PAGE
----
The Independent has obtained details of how the organisers have set up a group of five companies based in Holland which will run a 32-club league competition and a knockout "Pro-Cup" involving between 40 and 50 more teams.
News of the size of the breakaway came as Manchester United and Arsenal, two of the English teams who, with Liverpool, have been linked to the breakaway, admitted they had been examining the proposals.
The scale of the plans and the advanced nature of negotiations - codenamed Operation Gandalf - forced Uefa, the European football governing body, to claim it had plans for a super league of its own. Uefa said it would unveil its proposals at an executive committee meeting in Lisbon in October. "The difference between Uefa and the other group is that we have to speak to everyone involved before we make any of our intentions public," a spokesman said.
Franz Beckenbauer, president of the German club Bayern Munich, said: "Gerhard Aigner [Uefa general secretary] has the plans for a European league in the cupboard. So now he has to open it. I can certainly imagine co-operation between this finance group and Uefa."
Such co-operation, however, may be too late. Documents seen by The Independent suggest the company behind the breakaway, Media Partners International, plans to set up a group of companies registered in Holland for tax reasons. The group will be named the European Football League, or EFL group, and will be controlled by EFL Holdings BV in Rotterdam. EFL Properties BV, also based in Holland, will control the intellectual property rights - the commodity to be sold to television companies for millions of pounds each game. In Britain, the breakaway will be governed by two companies, FootballCo and PropertyCo.
Clubs who participate are expected to earn more than double the amount they realise for Uefa competitions, the Champions' League, Cup Winners' Cup and Uefa Cup.
According to planning documents, a certain amount is to be set aside for investment in "grass-roots" football.
In return for signing away certain rights to the EFL group, clubs will be given a minimum payment, thought to be pounds 20m, and other sums dependent upon their "commercial input", a phrase thought to mean television pulling power.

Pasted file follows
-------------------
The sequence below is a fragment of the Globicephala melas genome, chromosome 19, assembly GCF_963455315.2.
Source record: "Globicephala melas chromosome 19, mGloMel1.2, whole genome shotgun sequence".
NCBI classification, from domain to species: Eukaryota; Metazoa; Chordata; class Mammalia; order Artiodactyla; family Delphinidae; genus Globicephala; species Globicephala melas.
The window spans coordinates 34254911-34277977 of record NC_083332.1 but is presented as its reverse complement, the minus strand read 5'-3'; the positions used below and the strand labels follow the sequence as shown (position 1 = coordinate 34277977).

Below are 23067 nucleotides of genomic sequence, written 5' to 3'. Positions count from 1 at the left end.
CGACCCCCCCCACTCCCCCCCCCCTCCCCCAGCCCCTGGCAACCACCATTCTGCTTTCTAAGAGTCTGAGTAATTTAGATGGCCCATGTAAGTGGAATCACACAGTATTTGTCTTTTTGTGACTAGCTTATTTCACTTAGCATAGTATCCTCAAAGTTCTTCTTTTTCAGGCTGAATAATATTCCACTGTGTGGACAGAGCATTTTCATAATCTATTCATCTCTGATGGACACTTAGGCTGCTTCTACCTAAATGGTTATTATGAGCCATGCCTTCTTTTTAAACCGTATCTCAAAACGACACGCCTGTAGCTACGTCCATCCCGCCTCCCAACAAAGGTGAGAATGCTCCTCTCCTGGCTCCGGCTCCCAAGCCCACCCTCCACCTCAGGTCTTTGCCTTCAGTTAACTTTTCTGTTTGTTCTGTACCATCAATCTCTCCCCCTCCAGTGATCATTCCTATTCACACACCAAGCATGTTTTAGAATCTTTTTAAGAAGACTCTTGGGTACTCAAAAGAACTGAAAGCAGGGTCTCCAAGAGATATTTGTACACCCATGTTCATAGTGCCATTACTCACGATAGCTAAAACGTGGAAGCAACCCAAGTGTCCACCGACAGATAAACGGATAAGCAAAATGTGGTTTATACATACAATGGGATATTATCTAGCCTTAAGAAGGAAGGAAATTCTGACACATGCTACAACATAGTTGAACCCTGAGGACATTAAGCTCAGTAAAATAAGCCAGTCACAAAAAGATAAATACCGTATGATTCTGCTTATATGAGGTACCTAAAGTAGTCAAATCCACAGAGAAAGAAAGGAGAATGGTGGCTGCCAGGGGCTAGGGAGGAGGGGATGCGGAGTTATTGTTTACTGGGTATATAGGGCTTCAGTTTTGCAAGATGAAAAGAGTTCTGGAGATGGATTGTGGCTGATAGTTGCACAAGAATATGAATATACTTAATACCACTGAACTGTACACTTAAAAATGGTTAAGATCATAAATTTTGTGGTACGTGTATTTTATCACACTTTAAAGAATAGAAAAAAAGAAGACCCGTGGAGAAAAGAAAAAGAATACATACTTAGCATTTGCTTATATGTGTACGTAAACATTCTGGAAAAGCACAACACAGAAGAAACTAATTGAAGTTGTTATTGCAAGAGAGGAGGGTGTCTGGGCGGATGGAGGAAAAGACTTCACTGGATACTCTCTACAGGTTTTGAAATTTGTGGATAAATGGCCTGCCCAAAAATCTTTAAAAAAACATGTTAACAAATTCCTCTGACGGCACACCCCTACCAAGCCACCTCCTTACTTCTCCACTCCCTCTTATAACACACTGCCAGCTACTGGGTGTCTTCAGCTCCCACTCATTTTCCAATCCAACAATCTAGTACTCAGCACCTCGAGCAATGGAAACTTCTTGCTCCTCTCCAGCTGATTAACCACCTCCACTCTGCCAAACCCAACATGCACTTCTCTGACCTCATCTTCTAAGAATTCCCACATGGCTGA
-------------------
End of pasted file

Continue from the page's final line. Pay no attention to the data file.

A letter sent to the tax authorities in Holland by lawyers for Media Partners International says: "Our client intends to set up a group of companies to run an alternative football competition. The targeted first operational year would be the season starting August 2000. It is envisaged that the new pan-European Football League will comprise two main competitions which will offer an alternative [to] the current Uefa competitions."
The first such competition will be among the top 32 European clubs in the form of a league, possibly split into two divisions. The second will be a knockout tournament featuring as many as 50 or more other clubs and called the Pro-Cup.
The letter describes Uefa-run competitions as "monopolistic" and says returns for clubs are "sub-optimal". It continues: "This results in a deficient and unpredictable revenue stream for clubs from these competitions. Furthermore, the clubs have very little influence on how these competitions are governed and run."
The almost-identical statements issued by Arsenal and Manchester United, the clubs confirmed they were "involved in discussions concerning the formation of proposed new European competitions. We would, however, stress that we are totally committed to the FA Premier League and other domestic competitions and are very mindful of our responsibilities to the governing bodies."
Mike Lee, a spokesman for the Premier League, welcomed the statements from the clubs. "It has become clear that talks have taken place. Once this was confirmed for us last week, we requested certain assurances from the clubs involved, and these assurances have been given to us in writing. [The] statements make clear that they are committed to domestic competitions and to a proper discussion involving the Premiership clubs on future arrangements in Europe."Reuse content